By Gary Mushrow, ringside. [Twitter: @Gary9690]
Olympic gold medalist Luke Campbell improved his record to (12-0, 10KO’s) last night, with a tenth round stoppage over hometown rival Tommy Coyle (21-3, 10KO’s), in front of a 13,000 strong army of fans at Hull KR’s Lightstream stadium.
In a ferocious fight, whose pace very rarely relented, Campbell punished his opponent largely off the back foot with well placed body shots and sneaky counters. His opponent Coyle pressed the action from the offset and looked to get inside the huge 71″ reach of Campbell from the opening bell.
Coyle’s come-forward all-action style had the crowd in raptures throughout the ten rounds; surviving a nasty body shot in the second round, ‘Boom Boom’ seemed hell bent on giving the fans value-for-money and implored Campbell to bring the fight to him even when he seemed most hurt.
The 27 year old Campbell showed excellent footwork, often taking a little step back and countering whilst Coyle rushed in, punishing his younger foe heavily; at times Coyle seemed almost too brave for his own good.
A body assault seemed to pay dividends for Campbell after a sequence of head hunting, through the middle rounds, and after an eighth round resurgence from Coyle, the standout amateur had seen enough and looked to close the show to the body in round ten.
He did just that, dropping the former WBC international lightweight champion three times to the body and head in the corner; each time Coyle bounced up and implored for more, but referee Victor Loughlin had seen enough.
Speaking to Sky Sports afterwards, Campbell said, “Tommy is a great fighter so I didn’t rush. I needed to be patient. He’s a tough man, fit and strong and knows what he’s doing inside the ring. It was tough and I just wanted to show everyone what I can do.”
“It was a massive opportunity for me to but this man here, the world is really going to appreciate him because he’s a special talent. I was confident I could upset the odds and even knock him out but he’s too smart. I’m a domestic fighter at best and that’s it. It’s hard when you grow up with someone and he upset me but what’s happened has happened. He’s a great fighter.” Coyle said after.
Promoter Eddie Hearn was delighted with the contest and held special praise for his charge, “He’s Britain’s greatest ever amateur. In two years I want him fighting for a world title here. In the meantime, it’s a red-hot division domestically. Kevin Mitchell is here, Anthony Crolla is here and there’s Terry Flanagan, Derry Mathews and Ricky Burns.”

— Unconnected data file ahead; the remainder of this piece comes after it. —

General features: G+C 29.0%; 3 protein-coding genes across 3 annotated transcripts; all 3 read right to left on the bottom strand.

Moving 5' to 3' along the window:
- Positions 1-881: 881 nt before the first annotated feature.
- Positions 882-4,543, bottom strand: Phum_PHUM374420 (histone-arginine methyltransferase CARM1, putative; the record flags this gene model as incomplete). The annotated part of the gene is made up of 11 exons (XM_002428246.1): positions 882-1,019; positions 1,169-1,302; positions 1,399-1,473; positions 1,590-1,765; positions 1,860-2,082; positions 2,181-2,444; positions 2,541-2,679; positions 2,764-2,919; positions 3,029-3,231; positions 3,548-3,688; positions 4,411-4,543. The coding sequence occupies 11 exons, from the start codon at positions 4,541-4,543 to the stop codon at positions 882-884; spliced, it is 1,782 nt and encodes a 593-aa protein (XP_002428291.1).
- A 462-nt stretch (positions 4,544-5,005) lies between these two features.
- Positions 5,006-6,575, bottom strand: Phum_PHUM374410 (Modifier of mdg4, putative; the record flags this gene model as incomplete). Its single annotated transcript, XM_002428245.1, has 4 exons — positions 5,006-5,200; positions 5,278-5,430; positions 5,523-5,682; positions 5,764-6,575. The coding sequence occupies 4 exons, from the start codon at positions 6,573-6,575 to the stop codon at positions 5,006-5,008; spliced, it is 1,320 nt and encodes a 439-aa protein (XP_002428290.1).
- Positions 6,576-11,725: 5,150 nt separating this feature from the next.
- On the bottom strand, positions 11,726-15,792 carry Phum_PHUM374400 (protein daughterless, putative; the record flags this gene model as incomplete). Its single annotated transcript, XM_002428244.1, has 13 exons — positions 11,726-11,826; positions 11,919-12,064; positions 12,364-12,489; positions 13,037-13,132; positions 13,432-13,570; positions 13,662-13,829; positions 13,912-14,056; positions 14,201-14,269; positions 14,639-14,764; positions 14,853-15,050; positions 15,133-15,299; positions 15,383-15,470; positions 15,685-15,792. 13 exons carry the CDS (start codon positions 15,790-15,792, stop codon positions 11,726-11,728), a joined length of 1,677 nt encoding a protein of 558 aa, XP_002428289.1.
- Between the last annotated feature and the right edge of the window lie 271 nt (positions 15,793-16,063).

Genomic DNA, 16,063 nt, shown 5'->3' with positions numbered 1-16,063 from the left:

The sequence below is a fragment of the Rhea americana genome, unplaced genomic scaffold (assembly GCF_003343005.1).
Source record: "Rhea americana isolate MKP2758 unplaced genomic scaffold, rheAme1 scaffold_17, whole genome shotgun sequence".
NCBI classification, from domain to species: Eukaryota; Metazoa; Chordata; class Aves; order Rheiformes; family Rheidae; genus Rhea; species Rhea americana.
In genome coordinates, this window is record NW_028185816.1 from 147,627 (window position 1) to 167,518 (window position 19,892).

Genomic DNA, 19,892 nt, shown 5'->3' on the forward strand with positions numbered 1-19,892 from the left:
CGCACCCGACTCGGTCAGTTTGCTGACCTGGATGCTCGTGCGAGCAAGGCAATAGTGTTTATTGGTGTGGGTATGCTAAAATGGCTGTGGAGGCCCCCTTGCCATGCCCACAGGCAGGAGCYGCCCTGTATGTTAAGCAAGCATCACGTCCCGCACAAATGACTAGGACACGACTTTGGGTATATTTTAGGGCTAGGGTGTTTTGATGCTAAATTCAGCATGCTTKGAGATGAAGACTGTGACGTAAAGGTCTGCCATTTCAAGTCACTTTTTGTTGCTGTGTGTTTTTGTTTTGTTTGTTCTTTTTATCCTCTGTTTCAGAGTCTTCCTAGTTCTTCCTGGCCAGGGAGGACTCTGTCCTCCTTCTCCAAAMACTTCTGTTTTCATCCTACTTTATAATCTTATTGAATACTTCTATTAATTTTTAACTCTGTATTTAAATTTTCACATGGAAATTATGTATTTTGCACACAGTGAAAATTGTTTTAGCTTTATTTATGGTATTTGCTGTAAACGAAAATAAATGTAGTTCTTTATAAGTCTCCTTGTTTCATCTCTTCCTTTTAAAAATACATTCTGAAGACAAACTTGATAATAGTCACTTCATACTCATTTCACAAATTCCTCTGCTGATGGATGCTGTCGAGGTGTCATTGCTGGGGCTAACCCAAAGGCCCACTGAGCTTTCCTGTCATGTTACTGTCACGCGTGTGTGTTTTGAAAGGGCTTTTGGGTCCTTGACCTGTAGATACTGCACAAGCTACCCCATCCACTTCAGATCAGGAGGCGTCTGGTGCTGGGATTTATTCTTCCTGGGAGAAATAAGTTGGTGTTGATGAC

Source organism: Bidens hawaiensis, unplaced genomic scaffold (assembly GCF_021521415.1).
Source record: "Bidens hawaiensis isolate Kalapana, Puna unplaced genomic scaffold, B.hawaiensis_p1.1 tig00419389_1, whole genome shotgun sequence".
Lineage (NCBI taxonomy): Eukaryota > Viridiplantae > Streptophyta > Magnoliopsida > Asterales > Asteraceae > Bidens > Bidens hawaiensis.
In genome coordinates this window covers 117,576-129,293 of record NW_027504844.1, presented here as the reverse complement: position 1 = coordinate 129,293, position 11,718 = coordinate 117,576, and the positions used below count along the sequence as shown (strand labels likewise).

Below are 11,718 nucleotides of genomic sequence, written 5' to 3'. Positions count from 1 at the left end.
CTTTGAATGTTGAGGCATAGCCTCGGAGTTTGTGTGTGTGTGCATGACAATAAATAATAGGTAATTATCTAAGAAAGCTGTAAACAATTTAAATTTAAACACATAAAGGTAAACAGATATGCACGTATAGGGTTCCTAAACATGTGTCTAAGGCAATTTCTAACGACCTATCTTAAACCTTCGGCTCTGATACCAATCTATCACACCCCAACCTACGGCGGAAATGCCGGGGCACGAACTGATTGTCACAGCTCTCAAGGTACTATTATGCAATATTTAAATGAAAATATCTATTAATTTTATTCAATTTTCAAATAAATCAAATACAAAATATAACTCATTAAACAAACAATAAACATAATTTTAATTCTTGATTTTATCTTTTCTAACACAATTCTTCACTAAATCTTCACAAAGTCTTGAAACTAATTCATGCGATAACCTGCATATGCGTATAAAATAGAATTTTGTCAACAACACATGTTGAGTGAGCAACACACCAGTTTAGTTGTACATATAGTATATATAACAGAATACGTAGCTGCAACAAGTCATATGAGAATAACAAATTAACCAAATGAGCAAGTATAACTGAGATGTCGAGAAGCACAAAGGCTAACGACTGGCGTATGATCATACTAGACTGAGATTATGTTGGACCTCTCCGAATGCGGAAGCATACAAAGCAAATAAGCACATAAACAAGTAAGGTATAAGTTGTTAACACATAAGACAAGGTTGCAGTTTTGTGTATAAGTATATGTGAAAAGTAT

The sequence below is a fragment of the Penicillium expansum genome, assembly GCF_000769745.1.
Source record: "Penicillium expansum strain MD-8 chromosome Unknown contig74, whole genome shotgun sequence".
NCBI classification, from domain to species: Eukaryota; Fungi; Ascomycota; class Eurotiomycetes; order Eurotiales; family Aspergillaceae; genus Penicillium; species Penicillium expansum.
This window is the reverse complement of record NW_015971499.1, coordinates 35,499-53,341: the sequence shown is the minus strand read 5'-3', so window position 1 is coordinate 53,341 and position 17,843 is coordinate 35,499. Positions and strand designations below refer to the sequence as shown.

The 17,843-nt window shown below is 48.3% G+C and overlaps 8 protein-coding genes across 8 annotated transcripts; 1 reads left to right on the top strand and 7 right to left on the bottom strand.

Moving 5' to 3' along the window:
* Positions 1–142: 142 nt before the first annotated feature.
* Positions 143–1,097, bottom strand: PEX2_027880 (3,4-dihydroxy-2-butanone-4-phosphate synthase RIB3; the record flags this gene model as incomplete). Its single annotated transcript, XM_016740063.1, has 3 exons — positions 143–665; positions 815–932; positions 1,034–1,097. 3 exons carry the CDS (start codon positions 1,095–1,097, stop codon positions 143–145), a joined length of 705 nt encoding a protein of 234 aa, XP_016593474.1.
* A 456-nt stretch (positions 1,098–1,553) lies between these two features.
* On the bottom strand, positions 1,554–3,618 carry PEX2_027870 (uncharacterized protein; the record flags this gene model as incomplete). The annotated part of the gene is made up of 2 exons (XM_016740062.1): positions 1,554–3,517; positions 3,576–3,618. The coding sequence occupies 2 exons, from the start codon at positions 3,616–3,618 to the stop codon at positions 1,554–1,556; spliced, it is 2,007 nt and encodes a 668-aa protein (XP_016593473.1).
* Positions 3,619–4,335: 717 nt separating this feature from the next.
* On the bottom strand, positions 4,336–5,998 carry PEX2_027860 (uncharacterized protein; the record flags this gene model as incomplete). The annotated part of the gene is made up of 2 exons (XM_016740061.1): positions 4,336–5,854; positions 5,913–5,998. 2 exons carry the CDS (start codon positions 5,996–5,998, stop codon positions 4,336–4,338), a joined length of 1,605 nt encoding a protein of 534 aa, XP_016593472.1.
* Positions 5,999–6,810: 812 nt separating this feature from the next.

Brian “Lion” Rose (27-3-1, 8KO’s) avenged another of his three defeats with a twelve round unanimous decision victory against Carson Jones (37-11-3, 27KO’s).
In a bloody affair, both fighters were matched pretty even throughout the contest, with Rose pressured and harrassed every moment of each round by his Oklahoma opponent. It was the cleaner more precise showy work from Rose which swung the rounds, but Jones always seemed to hurt his opponent whenever he seemed able to put his foot down on the inside.
Scores of 119-111, 116-112 and 117-112 decided the contest in favour of Rose, with this writer seeing it closer to the middle of the three scores. A run at middleweight now awaits the Blackpool man, with big fights to be made at his new weight.
Speaking to IFLtv.co.uk, Jones said, “I was too macho tonight. I made mistakes, but I’m brave and that’s what I wanted to show everyone. I was genuinely scared going out there, I would have retired if I hadn’t beaten him.”
Dillian Whyte (15-0, 12KO’s) scored a first round knockout over former David Price opponent Irineu Beato Costa Junior (17-5, 15KO’s).
Bombing out his latest opponent keeps Whyte on track for his clash with unbeaten Olympic gold medalist Anthony Joshua later this year. Another warm-up clash on September 12 in London is pencilled in for the Brixton fighter, now trained by Klitschko trainer Johnathan Banks.
Former two weight world champion Ricky Burns (38-5-1, 12KO’s) bounced back from an impressive showing on PBC in Texas early this year against Omar Figueroa, with a fifth round technical knock out over Prince Ofotsu (15-5, 11KO’s).
A very strange stoppage if you didn’t manage to catch the action, with Ofotsu’s corner throwing in the towel mid-round when their man appeared to be enjoying a more even spell than he’d previously encountered in the first four rounds of the contest.
Routine victories were picked up earlier in the card, with Martin J Ward retaining his WBC international super featherweight title via unanimous decision against Sergio Blanco, Stuart Hall winning a six round decision against Edwin Tellez, Charlie Flynn beating Dan Carr over four rounds, Ryan Fuller besting late replacement Martin Szatmari, Connor Seymour winning over six versus Duane Green and George Rhodes winning a four round decision against Paul O’Brien.
Two bouts went against the run-of-play with Carl Chadwick losing to journeyman Kristian Laight over four rounds and Nathon Smith drawing with Danny Little.